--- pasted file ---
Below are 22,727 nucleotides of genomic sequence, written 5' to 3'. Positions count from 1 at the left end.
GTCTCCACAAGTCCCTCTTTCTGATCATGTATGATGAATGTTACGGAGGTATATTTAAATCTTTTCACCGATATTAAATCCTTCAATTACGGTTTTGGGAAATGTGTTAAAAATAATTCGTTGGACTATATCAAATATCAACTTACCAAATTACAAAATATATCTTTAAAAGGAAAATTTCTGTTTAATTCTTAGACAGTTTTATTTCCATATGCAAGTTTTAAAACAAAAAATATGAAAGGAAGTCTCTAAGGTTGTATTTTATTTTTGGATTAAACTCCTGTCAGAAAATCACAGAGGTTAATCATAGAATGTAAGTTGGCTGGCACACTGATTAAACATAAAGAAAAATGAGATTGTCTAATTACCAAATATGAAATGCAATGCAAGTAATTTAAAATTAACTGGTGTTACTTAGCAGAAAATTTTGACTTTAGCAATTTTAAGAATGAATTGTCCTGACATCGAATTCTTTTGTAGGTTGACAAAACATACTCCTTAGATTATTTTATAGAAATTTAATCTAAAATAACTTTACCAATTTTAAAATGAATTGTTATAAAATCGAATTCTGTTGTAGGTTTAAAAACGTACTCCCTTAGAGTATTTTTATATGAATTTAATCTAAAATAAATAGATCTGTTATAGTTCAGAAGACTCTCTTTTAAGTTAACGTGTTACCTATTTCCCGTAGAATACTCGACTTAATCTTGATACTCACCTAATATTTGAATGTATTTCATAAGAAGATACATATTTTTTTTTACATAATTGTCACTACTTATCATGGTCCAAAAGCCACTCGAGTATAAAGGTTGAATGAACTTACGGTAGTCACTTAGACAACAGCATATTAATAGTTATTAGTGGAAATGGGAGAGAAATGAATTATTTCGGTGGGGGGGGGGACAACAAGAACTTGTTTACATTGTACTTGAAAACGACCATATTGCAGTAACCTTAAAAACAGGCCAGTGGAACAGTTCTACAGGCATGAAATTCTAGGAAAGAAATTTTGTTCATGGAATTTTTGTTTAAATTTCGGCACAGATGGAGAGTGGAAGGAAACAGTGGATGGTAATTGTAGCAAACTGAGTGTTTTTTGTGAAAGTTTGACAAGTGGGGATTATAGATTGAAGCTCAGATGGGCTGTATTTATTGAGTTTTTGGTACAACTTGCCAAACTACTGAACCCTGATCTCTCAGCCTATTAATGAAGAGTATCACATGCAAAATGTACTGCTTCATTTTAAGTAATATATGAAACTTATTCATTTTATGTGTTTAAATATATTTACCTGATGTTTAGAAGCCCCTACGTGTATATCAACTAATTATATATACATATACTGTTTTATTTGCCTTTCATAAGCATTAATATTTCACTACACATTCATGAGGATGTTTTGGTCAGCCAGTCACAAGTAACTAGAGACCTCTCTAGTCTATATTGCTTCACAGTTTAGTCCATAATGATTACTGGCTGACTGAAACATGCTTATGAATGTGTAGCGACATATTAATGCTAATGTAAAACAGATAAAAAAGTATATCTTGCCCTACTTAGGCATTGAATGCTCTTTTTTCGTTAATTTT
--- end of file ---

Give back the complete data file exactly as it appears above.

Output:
Below are 22,727 nucleotides of genomic sequence, written 5' to 3'. Positions count from 1 at the left end.
GTCTCCACAAGTCCCTCTTTCTGATCATGTATGATGAATGTTACGGAGGTATATTTAAATCTTTTCACCGATATTAAATCCTTCAATTACGGTTTTGGGAAATGTGTTAAAAATAATTCGTTGGACTATATCAAATATCAACTTACCAAATTACAAAATATATCTTTAAAAGGAAAATTTCTGTTTAATTCTTAGACAGTTTTATTTCCATATGCAAGTTTTAAAACAAAAAATATGAAAGGAAGTCTCTAAGGTTGTATTTTATTTTTGGATTAAACTCCTGTCAGAAAATCACAGAGGTTAATCATAGAATGTAAGTTGGCTGGCACACTGATTAAACATAAAGAAAAATGAGATTGTCTAATTACCAAATATGAAATGCAATGCAAGTAATTTAAAATTAACTGGTGTTACTTAGCAGAAAATTTTGACTTTAGCAATTTTAAGAATGAATTGTCCTGACATCGAATTCTTTTGTAGGTTGACAAAACATACTCCTTAGATTATTTTATAGAAATTTAATCTAAAATAACTTTACCAATTTTAAAATGAATTGTTATAAAATCGAATTCTGTTGTAGGTTTAAAAACGTACTCCCTTAGAGTATTTTTATATGAATTTAATCTAAAATAAATAGATCTGTTATAGTTCAGAAGACTCTCTTTTAAGTTAACGTGTTACCTATTTCCCGTAGAATACTCGACTTAATCTTGATACTCACCTAATATTTGAATGTATTTCATAAGAAGATACATATTTTTTTTTACATAATTGTCACTACTTATCATGGTCCAAAAGCCACTCGAGTATAAAGGTTGAATGAACTTACGGTAGTCACTTAGACAACAGCATATTAATAGTTATTAGTGGAAATGGGAGAGAAATGAATTATTTCGGTGGGGGGGGGGACAACAAGAACTTGTTTACATTGTACTTGAAAACGACCATATTGCAGTAACCTTAAAAACAGGCCAGTGGAACAGTTCTACAGGCATGAAATTCTAGGAAAGAAATTTTGTTCATGGAATTTTTGTTTAAATTTCGGCACAGATGGAGAGTGGAAGGAAACAGTGGATGGTAATTGTAGCAAACTGAGTGTTTTTTGTGAAAGTTTGACAAGTGGGGATTATAGATTGAAGCTCAGATGGGCTGTATTTATTGAGTTTTTGGTACAACTTGCCAAACTACTGAACCCTGATCTCTCAGCCTATTAATGAAGAGTATCACATGCAAAATGTACTGCTTCATTTTAAGTAATATATGAAACTTATTCATTTTATGTGTTTAAATATATTTACCTGATGTTTAGAAGCCCCTACGTGTATATCAACTAATTATATATACATATACTGTTTTATTTGCCTTTCATAAGCATTAATATTTCACTACACATTCATGAGGATGTTTTGGTCAGCCAGTCACAAGTAACTAGAGACCTCTCTAGTCTATATTGCTTCACAGTTTAGTCCATAATGATTACTGGCTGACTGAAACATGCTTATGAATGTGTAGCGACATATTAATGCTAATGTAAAACAGATAAAAAAGTATATCTTGCCCTACTTAGGCATTGAATGCTCTTTTTTCGTTAATTTT